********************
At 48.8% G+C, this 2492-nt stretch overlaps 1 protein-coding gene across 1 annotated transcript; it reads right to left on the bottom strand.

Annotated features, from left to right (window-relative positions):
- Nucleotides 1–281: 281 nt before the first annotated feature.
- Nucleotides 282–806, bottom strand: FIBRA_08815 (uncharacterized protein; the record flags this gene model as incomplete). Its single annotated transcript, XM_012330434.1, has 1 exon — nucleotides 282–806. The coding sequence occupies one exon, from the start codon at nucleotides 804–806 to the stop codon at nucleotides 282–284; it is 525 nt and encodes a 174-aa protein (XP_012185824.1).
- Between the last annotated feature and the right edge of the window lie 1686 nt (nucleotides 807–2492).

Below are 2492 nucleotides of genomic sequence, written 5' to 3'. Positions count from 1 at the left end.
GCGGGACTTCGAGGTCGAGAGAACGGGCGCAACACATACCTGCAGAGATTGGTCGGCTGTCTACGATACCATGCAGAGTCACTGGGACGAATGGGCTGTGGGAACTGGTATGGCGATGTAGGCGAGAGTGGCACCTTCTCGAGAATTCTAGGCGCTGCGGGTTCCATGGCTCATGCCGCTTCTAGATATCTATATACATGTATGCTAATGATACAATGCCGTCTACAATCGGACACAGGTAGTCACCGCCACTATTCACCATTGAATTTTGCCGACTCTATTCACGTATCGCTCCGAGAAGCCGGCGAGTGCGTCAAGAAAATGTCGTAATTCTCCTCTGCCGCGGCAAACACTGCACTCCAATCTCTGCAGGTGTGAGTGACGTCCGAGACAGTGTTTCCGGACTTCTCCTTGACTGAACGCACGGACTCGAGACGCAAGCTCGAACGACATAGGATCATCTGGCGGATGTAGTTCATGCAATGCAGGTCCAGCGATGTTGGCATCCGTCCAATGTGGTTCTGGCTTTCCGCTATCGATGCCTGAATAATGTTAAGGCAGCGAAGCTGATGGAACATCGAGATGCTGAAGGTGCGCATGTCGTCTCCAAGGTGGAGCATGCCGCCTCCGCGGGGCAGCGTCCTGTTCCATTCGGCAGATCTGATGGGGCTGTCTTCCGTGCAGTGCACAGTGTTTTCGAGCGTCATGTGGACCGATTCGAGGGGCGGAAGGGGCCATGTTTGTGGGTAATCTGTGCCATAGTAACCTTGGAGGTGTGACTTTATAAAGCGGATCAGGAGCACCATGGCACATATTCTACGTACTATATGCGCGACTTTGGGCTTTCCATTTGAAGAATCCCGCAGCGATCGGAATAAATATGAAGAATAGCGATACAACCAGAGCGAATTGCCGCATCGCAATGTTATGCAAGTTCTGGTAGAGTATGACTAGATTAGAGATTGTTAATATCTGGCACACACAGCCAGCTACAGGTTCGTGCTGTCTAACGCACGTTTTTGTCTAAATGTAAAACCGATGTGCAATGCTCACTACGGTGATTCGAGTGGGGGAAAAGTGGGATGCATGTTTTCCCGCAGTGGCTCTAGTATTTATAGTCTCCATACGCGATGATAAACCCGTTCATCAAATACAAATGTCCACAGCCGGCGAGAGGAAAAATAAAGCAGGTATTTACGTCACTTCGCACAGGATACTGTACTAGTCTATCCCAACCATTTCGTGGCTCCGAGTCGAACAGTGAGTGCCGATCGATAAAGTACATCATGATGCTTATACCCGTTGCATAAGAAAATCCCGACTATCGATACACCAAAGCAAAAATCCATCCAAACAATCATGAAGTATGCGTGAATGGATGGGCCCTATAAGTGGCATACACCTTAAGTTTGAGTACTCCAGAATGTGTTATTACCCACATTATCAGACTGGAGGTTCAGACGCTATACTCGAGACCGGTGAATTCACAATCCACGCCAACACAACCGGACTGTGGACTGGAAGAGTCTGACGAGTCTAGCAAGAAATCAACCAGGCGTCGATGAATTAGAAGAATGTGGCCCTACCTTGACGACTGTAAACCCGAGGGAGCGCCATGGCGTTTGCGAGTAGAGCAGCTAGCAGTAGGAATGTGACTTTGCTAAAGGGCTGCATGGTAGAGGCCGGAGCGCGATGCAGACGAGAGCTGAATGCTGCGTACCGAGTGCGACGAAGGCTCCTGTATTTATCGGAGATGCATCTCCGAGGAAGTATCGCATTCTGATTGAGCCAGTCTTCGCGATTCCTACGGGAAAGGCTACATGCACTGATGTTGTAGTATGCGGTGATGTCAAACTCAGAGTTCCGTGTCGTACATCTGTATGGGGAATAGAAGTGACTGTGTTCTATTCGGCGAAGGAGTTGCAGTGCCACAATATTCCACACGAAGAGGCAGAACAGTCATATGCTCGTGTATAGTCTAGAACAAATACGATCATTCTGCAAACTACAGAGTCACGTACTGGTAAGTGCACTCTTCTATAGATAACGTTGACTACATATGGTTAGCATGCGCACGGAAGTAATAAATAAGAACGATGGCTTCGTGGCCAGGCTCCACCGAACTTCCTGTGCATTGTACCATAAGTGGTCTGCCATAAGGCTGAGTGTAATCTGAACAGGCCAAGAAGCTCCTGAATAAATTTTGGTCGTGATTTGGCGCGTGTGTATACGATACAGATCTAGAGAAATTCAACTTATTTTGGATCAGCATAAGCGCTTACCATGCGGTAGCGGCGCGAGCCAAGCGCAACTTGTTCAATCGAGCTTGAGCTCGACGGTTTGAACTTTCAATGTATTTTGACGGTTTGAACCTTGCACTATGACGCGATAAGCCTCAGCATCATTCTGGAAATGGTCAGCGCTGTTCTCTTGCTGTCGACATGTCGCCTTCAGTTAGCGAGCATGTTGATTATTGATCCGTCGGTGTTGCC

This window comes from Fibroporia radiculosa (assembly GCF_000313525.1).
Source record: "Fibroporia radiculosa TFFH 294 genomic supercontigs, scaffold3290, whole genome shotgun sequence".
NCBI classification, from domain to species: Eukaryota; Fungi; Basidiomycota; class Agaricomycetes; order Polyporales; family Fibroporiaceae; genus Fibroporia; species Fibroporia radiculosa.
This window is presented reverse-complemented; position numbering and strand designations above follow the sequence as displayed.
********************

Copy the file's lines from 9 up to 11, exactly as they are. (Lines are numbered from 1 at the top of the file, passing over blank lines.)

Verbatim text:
Source record: "Fibroporia radiculosa TFFH 294 genomic supercontigs, scaffold3290, whole genome shotgun sequence".
NCBI classification, from domain to species: Eukaryota; Fungi; Basidiomycota; class Agaricomycetes; order Polyporales; family Fibroporiaceae; genus Fibroporia; species Fibroporia radiculosa.
This window is presented reverse-complemented; position numbering and strand designations above follow the sequence as displayed.